Review: The Sound of Music Live

Taking a classic Broadway show and movie and recreating the story in front of a live television audience cannot be an easy task. Doing same in a world of social media and skeptics ready to pounce … well, that is probably as easy as climbing a mountain and attempting to escape the Nazis. As a whole, this particular The Sound of Music guru thought the production was impressive, the sets were spectacular, and the hard work of everybody involved was certainly evident.

Let’s start at the very beginning … The moment Audra McDonald opened her mouth when the production began, there was no question that the part of Mother Abbess could not have been better cast. This fact held true throughout the entire production, but we will get back to Mother Abbess later, because her rendition of “Climb Ev’ry Mountain” deserves a separate discussion.

Carrie Underwood entered the scene with the show’s title track, “The Sound of Music.” Swinging on trees and dancing on a hill, Carrie’s opening number was a shift from her typical country tune and proved to the masses watching that her talent extends far beyond the likes of one genre. As soon as the songstress returned from her sinful spin on the hills, we were blessed with a duet by nuns, Carrie and Audra, of “My Favorite Things.” The two performed the track in a way that The Sound of Music movie buffs did not expect, but was flawlessly and perfectly on point with the original stage show.

Enter Stephen Moyer and the seven von Trapp children … Though the entire three hours was spent waiting for Stephen Moyer, as Captain Georg von Trapp, to bite someone’s neck, the demeanor and decorum exuded by Stephen was reminiscent of the legacy the Captain left behind. The seven children cast as the von Trapps cannot be forgotten, as they accomplished something that has not been done in their lifetimes (or ours for that matter) on television. The actors and actresses cast as Liesl, Friedrich, Louisa, Kurt, Brigitta, Marta, and Gretl were charming, endearing, and undeniably talented. Did you hear Kurt’s “goodbyyye” note at the end of his part of “So Long, Farewell?!” One of the more impressive Carrie scenes with the children was during “Lonely Goatherd,” when Maria attempted to calm the children during a thunderstorm. While Carrie is used to moving around on a stage while singing, this was at a whole new level. There was running around, there were spots to hit, there was jumping on the bed, and there was yodeling simultaneously. Oh, and it was flawless yodeling at that.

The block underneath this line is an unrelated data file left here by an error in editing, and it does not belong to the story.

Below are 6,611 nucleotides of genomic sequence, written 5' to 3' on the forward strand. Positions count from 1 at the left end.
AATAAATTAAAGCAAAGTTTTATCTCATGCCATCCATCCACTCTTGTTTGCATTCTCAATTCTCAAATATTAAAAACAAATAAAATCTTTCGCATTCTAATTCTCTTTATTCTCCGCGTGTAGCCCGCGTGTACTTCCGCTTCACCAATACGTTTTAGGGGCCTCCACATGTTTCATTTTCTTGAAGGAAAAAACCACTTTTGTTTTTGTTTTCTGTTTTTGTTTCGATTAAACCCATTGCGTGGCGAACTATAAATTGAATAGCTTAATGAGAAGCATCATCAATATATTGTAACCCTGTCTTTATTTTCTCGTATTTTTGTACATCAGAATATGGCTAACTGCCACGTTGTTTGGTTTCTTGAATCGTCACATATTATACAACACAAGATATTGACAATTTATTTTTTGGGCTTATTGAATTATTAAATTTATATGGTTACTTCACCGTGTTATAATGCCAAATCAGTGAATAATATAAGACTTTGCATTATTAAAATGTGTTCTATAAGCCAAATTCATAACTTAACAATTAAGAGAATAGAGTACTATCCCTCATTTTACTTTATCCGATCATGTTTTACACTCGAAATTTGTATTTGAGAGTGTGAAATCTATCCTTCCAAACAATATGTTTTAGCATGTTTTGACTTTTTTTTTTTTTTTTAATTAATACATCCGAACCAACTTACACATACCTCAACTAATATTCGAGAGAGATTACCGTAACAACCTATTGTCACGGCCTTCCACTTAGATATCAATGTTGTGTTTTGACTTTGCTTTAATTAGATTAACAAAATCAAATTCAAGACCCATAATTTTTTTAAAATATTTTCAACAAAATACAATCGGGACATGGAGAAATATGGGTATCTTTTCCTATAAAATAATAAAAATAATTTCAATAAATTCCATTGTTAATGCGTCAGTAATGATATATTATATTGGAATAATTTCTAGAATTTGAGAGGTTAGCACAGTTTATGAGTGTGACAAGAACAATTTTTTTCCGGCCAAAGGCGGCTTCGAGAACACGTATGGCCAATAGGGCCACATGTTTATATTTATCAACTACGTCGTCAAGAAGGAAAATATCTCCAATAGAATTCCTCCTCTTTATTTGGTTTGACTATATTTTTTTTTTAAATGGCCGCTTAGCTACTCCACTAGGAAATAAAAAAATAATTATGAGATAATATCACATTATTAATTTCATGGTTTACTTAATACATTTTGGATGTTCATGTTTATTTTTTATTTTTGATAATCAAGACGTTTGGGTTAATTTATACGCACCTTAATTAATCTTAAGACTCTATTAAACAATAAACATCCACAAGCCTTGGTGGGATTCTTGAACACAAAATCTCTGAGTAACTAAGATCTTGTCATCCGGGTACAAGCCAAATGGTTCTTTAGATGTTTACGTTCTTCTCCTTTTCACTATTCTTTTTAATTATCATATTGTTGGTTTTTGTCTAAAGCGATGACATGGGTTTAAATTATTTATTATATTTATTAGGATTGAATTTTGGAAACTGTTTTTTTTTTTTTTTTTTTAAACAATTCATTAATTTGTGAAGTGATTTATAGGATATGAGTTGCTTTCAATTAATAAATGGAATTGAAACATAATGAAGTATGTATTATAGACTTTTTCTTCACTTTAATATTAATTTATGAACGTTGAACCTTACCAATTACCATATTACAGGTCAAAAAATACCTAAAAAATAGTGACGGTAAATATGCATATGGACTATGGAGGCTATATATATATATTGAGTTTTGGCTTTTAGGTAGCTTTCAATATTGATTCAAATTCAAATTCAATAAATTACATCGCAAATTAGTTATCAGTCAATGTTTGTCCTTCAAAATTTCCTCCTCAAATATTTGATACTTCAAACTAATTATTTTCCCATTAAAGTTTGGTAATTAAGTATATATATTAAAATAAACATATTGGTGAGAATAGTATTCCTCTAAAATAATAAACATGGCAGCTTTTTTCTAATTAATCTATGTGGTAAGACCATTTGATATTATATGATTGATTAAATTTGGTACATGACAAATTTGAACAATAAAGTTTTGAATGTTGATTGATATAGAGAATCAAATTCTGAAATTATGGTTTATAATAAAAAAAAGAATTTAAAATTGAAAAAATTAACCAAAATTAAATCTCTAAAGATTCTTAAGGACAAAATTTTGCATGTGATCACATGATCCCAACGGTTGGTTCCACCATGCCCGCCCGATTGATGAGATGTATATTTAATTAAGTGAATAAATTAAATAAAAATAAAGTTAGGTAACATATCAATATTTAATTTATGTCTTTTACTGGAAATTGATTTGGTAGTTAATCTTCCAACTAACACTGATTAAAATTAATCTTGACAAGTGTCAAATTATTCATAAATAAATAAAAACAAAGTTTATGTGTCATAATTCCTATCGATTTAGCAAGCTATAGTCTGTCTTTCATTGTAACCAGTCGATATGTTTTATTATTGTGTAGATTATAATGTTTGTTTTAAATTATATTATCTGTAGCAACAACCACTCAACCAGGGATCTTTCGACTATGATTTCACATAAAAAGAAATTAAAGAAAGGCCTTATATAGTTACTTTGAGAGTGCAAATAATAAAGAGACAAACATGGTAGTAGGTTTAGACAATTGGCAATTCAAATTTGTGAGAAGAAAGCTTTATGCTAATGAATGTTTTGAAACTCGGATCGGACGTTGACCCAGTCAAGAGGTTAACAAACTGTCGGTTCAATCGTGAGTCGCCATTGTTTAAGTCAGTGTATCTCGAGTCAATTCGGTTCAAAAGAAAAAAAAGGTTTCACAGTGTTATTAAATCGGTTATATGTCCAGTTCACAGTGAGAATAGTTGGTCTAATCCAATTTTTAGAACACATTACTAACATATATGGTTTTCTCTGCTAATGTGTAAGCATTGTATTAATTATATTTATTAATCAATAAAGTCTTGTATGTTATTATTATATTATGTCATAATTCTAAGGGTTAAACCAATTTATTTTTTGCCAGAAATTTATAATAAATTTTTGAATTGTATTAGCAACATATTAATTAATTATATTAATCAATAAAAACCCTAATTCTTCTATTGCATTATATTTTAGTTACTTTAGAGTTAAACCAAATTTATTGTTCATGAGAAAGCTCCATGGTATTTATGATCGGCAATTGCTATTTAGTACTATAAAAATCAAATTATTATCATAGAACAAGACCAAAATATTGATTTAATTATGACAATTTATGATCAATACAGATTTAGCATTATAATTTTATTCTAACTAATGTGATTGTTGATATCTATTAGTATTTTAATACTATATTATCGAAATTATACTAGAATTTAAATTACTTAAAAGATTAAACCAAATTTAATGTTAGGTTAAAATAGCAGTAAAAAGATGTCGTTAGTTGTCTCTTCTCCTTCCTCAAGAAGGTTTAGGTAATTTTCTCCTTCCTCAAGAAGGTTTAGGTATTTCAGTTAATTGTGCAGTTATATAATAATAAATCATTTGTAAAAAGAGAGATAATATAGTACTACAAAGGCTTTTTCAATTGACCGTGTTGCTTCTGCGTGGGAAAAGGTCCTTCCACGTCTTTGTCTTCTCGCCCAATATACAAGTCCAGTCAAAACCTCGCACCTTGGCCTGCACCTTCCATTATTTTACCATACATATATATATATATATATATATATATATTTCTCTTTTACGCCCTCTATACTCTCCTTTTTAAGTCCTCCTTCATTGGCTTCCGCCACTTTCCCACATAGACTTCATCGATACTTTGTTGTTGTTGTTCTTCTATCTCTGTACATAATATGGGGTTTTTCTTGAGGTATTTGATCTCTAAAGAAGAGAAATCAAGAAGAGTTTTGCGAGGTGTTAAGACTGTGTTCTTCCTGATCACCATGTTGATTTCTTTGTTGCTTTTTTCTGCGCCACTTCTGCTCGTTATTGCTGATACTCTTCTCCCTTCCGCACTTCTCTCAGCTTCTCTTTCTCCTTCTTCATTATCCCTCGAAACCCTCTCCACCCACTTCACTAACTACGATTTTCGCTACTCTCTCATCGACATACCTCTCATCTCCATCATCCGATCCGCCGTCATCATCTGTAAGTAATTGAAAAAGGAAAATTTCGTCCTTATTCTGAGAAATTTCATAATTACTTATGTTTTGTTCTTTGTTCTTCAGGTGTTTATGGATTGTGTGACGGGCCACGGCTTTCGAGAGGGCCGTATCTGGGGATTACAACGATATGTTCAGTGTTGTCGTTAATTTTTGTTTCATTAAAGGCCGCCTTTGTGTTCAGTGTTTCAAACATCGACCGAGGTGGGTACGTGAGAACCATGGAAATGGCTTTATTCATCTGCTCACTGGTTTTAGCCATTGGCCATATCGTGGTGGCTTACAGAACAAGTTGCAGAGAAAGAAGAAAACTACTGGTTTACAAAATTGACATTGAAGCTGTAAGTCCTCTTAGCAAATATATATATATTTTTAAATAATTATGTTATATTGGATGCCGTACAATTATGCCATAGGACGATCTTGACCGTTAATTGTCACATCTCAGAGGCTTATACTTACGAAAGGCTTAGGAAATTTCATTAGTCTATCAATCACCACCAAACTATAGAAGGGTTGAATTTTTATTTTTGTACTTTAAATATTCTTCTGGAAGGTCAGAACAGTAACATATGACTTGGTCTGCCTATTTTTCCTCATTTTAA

Rounding out the cast were Christian Borle as Uncle Max, Laura Benanti as Elsa, and Michael Campayno as Rolf. Let’s all agree on one thing (because, based on Twitter, it is clear that we are going to disagree on certain aspects of this three hour musical event) – Christian Borle and Laura Benanti have Broadway skills and they know how to use them. The two stole every scene they were in, know how to own a theater stage (even one that was enormous compared to a typical show), and are true professionals in their crafts.

Perhaps the most exquisite scene of the entire night was Audra McDonald as Mother Abbess singing the infamous “Climb Ev’ry Mountain.” The song is, possibly, one of the least discussed of the soundtrack typically, as it lacks the fun of most of the music in the original score. However, it is without question that the song requires a special kind of talent which is rare, indeed. Last night, this scene, between Audra’s impeccable vocals and raw emotion, as well as the look in Carrie’s eyes, was a showstopper and, if naysayers want to rant about their disdain for the production, they should eliminate this moment from their generalized negativity.

Overall, it is only fair to give credit where it is due. The preparation for such a monstrosity of a production must have been grueling. The pressure on the cast — old, young, seasoned, and amateur — had to have been extreme. The skepticism from the first announcement of the intention to produce this show was, undoubtedly, rampant. The cast, the crew, the orchestra, and everyone else who participated in making this dream a reality, deserve a standing ovation for conquering a feat that few could … especially for doing so under a microscope.

This The Sound of Music self-proclaimed snob is of the opinion that the cast was wisely selected and that each person in their respective roles brought something unique and necessary to the table. The stage production (which, let’s recap one more time, was LIVE!) paid great homage to the original Broadway show, the award-winning classic film, and the real-life family that has become a part of this world’s history.

Brava, cast and crew! Brava!

That’s a wrap!

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